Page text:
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Creating Custom Templates

Creating Custom Templates🔗︎

The /formatter/resume/template endpoint now supports custom templates in DOCX format. This means that users can create a template that will output a CV in any format desired, with whatever data included or excluded.

Getting Started🔗︎

To start a custom template, open a new Microsoft Word document. Alternatively, you can create your template in Google Drive, Apple Pages, or another app and simply export/save as a Word document. To insert data from a parsed CV into a template, you use 'tags' with the following syntax:

<<[data_to_insert_from_cv]>>

So, to insert the candidate's name, you could do:

<<[resume.ContactInformation.CandidateName.FormattedName]>>

This tag will be replaced by the FormattedName value from the parsed CV.

Formatting Output🔗︎

The value output in the final document by any given tag will keep the formatting applied to the original tag in the template. Here is an example to demonstrate:

<<var [nameData = resume.ContactInformation.CandidateName]>>
<<[nameData.GivenName]>> <<[nameData.FamilyName]>>

Might result in:

Molly Adams

Also notice in the above example that we introduced a new concept, the var tag. This tag allows you to specify a named variable and assign it some value. The variable can then be used later in the template.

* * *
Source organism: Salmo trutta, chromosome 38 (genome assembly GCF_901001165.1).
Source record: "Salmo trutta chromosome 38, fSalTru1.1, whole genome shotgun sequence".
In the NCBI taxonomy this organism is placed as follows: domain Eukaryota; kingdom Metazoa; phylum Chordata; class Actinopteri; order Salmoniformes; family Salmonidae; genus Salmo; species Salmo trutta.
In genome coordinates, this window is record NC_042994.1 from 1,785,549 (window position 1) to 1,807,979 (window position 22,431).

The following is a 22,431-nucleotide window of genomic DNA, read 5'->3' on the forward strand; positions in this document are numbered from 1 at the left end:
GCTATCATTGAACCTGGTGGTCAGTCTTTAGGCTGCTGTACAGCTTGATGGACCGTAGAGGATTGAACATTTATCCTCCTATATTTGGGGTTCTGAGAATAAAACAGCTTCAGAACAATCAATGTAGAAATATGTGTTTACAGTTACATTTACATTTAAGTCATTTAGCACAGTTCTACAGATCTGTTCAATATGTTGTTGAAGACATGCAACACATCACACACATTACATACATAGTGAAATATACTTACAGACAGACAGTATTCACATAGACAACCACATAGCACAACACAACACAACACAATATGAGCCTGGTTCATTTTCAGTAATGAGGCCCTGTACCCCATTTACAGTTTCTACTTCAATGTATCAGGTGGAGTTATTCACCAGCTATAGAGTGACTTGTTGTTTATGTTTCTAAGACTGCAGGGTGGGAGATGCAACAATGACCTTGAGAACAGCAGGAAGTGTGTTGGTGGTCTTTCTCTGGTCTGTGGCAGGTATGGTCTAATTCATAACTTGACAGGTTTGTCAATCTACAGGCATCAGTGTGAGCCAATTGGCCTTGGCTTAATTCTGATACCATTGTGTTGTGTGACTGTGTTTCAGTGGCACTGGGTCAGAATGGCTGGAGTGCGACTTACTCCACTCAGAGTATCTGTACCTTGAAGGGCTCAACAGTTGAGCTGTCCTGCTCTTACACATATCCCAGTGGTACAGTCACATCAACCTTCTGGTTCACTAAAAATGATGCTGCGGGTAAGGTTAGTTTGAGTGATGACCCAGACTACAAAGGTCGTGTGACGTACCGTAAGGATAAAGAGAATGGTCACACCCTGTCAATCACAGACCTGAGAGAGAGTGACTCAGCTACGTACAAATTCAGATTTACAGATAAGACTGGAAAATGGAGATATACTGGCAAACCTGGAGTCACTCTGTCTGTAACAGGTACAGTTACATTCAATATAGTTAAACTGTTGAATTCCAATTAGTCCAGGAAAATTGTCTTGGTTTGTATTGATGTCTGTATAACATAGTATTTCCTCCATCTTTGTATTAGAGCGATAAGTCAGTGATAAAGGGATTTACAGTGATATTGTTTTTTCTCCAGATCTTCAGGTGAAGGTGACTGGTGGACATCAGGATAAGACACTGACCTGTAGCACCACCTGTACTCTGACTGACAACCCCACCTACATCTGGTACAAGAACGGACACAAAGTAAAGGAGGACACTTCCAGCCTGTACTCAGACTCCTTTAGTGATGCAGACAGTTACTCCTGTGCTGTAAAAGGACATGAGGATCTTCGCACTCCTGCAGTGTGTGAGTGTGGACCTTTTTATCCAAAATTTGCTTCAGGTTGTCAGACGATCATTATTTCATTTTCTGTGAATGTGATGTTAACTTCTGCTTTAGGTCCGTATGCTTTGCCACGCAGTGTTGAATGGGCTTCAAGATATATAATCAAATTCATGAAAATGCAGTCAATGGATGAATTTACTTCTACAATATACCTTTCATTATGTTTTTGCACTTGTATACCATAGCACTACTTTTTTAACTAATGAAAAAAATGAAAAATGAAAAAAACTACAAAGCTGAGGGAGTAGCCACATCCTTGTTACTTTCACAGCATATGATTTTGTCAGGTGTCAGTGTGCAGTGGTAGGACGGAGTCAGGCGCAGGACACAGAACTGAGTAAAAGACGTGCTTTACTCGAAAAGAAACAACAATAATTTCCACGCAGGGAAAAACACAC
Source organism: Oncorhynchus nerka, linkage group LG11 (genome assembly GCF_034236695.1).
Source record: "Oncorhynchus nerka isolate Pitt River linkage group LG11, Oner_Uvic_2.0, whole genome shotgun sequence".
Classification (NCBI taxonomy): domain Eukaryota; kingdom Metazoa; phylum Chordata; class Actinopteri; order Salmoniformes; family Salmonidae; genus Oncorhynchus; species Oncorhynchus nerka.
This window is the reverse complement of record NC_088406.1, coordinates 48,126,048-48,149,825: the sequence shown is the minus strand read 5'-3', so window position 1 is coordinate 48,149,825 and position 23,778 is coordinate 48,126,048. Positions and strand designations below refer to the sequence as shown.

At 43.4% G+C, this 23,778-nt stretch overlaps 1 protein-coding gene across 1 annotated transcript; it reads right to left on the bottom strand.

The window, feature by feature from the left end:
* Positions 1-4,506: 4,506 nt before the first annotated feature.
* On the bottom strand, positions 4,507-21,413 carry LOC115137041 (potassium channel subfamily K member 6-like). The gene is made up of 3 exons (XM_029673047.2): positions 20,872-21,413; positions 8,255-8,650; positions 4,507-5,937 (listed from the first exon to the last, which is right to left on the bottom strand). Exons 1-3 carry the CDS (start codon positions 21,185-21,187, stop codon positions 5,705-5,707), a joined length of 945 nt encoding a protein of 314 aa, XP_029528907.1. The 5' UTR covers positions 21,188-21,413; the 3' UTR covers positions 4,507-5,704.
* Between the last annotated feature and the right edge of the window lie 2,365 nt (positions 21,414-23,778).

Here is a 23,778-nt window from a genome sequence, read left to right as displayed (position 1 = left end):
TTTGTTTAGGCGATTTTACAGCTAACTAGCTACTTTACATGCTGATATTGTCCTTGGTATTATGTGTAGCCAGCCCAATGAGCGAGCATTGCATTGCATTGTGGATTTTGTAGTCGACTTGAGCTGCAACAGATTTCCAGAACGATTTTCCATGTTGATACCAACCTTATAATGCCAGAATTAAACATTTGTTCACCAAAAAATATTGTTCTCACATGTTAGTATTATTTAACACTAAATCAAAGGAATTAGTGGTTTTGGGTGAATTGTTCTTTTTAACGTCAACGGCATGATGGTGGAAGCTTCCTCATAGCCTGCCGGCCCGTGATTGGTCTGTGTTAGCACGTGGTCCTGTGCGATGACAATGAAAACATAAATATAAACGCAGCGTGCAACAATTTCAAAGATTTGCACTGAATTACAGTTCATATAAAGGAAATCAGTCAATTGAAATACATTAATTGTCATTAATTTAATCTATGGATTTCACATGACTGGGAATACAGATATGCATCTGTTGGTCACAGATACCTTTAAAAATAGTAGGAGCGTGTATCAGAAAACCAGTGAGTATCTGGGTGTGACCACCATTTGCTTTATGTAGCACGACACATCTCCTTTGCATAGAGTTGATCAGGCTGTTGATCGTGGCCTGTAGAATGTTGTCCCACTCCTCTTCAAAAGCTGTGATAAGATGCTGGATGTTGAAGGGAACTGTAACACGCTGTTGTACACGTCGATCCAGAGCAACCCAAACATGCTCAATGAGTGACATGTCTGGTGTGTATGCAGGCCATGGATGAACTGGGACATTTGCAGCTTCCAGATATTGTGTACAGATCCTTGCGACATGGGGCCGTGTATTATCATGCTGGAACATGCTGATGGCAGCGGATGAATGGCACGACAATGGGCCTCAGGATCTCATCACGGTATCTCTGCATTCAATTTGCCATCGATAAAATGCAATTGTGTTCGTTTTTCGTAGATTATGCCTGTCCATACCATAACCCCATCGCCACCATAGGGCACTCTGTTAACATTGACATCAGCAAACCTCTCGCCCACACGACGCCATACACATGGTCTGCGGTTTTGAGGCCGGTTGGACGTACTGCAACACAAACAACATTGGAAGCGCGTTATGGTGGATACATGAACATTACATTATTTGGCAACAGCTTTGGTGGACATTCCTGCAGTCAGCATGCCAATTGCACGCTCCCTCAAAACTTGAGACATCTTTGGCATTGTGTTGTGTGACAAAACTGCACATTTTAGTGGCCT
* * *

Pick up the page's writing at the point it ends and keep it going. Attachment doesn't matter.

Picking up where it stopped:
Default Variables🔗︎

By default, the only 2 variables defined in the template are

  • resume - the ResumeData containing parsed data for a given CV.
  • custom - any CustomData that you send to the service. This can be non-CV data like candidate ID, date applied, etc.

Supported Tags🔗︎

Below is a list of supported tags and examples.

Expression Output Tag🔗︎

Used to output some information from resume or custom, or simply the result of any C# expression.

<<[expression_to_output]:"format">>

  • An expression enclosed by brackets
  • An optional format string enclosed by double quotes and preceded by :
  • If the result of the expression is null or an empty string, then nothing will be output for that tag

Examples🔗︎

Output a variable/property that is a string:

<<[some_string_var]>>

Output a date or number with formatting. For more information on formatting see the .net documentation on dates and numbers:

<<[date_var]:"yyyy-MM-dd" //outputs a date like 2023-06-02>>

<<[date_var]:"MMM dd, yyyy" //outputs a date like June 2, 2023>>